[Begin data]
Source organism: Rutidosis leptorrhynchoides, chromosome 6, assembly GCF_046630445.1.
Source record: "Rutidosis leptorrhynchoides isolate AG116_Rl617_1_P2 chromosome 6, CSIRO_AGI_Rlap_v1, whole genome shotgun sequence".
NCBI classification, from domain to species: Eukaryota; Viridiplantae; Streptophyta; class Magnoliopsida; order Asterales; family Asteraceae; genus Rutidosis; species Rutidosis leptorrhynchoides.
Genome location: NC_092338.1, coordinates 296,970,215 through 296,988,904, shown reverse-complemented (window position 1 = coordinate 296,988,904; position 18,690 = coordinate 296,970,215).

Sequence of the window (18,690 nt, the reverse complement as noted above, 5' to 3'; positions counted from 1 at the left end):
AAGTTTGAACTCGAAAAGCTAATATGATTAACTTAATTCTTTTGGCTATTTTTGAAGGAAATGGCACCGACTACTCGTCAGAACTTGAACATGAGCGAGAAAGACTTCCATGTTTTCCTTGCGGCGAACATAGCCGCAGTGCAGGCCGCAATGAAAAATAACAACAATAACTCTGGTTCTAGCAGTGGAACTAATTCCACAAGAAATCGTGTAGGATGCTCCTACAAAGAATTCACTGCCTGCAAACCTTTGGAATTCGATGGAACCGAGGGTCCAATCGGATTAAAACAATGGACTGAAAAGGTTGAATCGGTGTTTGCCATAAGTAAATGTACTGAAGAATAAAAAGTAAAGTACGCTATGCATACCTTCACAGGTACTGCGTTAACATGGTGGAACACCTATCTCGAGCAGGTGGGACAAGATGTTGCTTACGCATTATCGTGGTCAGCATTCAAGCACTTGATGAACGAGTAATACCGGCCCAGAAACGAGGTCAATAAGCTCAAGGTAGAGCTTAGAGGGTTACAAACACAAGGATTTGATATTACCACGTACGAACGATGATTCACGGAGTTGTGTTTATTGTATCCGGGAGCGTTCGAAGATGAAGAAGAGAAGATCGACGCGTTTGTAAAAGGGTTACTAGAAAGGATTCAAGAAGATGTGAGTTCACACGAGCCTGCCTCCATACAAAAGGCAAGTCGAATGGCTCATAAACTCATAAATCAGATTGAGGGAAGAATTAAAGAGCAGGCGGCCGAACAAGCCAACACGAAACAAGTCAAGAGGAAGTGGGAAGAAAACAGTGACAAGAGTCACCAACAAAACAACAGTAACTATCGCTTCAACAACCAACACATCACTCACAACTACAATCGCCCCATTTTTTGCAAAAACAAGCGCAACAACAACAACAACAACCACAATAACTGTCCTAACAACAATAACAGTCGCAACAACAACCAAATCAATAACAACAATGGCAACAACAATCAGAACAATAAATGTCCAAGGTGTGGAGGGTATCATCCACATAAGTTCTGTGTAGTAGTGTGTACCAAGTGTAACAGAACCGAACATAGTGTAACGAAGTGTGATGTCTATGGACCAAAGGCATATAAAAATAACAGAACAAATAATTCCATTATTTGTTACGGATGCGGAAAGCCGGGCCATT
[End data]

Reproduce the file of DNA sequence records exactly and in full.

Source organism: Rutidosis leptorrhynchoides, chromosome 6, assembly GCF_046630445.1.
Source record: "Rutidosis leptorrhynchoides isolate AG116_Rl617_1_P2 chromosome 6, CSIRO_AGI_Rlap_v1, whole genome shotgun sequence".
NCBI classification, from domain to species: Eukaryota; Viridiplantae; Streptophyta; class Magnoliopsida; order Asterales; family Asteraceae; genus Rutidosis; species Rutidosis leptorrhynchoides.
Genome location: NC_092338.1, coordinates 296,970,215 through 296,988,904, shown reverse-complemented (window position 1 = coordinate 296,988,904; position 18,690 = coordinate 296,970,215).

Sequence of the window (18,690 nt, the reverse complement as noted above, 5' to 3'; positions counted from 1 at the left end):
AAGTTTGAACTCGAAAAGCTAATATGATTAACTTAATTCTTTTGGCTATTTTTGAAGGAAATGGCACCGACTACTCGTCAGAACTTGAACATGAGCGAGAAAGACTTCCATGTTTTCCTTGCGGCGAACATAGCCGCAGTGCAGGCCGCAATGAAAAATAACAACAATAACTCTGGTTCTAGCAGTGGAACTAATTCCACAAGAAATCGTGTAGGATGCTCCTACAAAGAATTCACTGCCTGCAAACCTTTGGAATTCGATGGAACCGAGGGTCCAATCGGATTAAAACAATGGACTGAAAAGGTTGAATCGGTGTTTGCCATAAGTAAATGTACTGAAGAATAAAAAGTAAAGTACGCTATGCATACCTTCACAGGTACTGCGTTAACATGGTGGAACACCTATCTCGAGCAGGTGGGACAAGATGTTGCTTACGCATTATCGTGGTCAGCATTCAAGCACTTGATGAACGAGTAATACCGGCCCAGAAACGAGGTCAATAAGCTCAAGGTAGAGCTTAGAGGGTTACAAACACAAGGATTTGATATTACCACGTACGAACGATGATTCACGGAGTTGTGTTTATTGTATCCGGGAGCGTTCGAAGATGAAGAAGAGAAGATCGACGCGTTTGTAAAAGGGTTACTAGAAAGGATTCAAGAAGATGTGAGTTCACACGAGCCTGCCTCCATACAAAAGGCAAGTCGAATGGCTCATAAACTCATAAATCAGATTGAGGGAAGAATTAAAGAGCAGGCGGCCGAACAAGCCAACACGAAACAAGTCAAGAGGAAGTGGGAAGAAAACAGTGACAAGAGTCACCAACAAAACAACAGTAACTATCGCTTCAACAACCAACACATCACTCACAACTACAATCGCCCCATTTTTTGCAAAAACAAGCGCAACAACAACAACAACAACCACAATAACTGTCCTAACAACAATAACAGTCGCAACAACAACCAAATCAATAACAACAATGGCAACAACAATCAGAACAATAAATGTCCAAGGTGTGGAGGGTATCATCCACATAAGTTCTGTGTAGTAGTGTGTACCAAGTGTAACAGAACCGAACATAGTGTAACGAAGTGTGATGTCTATGGACCAAAGGCATATAAAAATAACAGAACAAATAATTCCATTATTTGTTACGGATGCGGAAAGCCGGGCCATT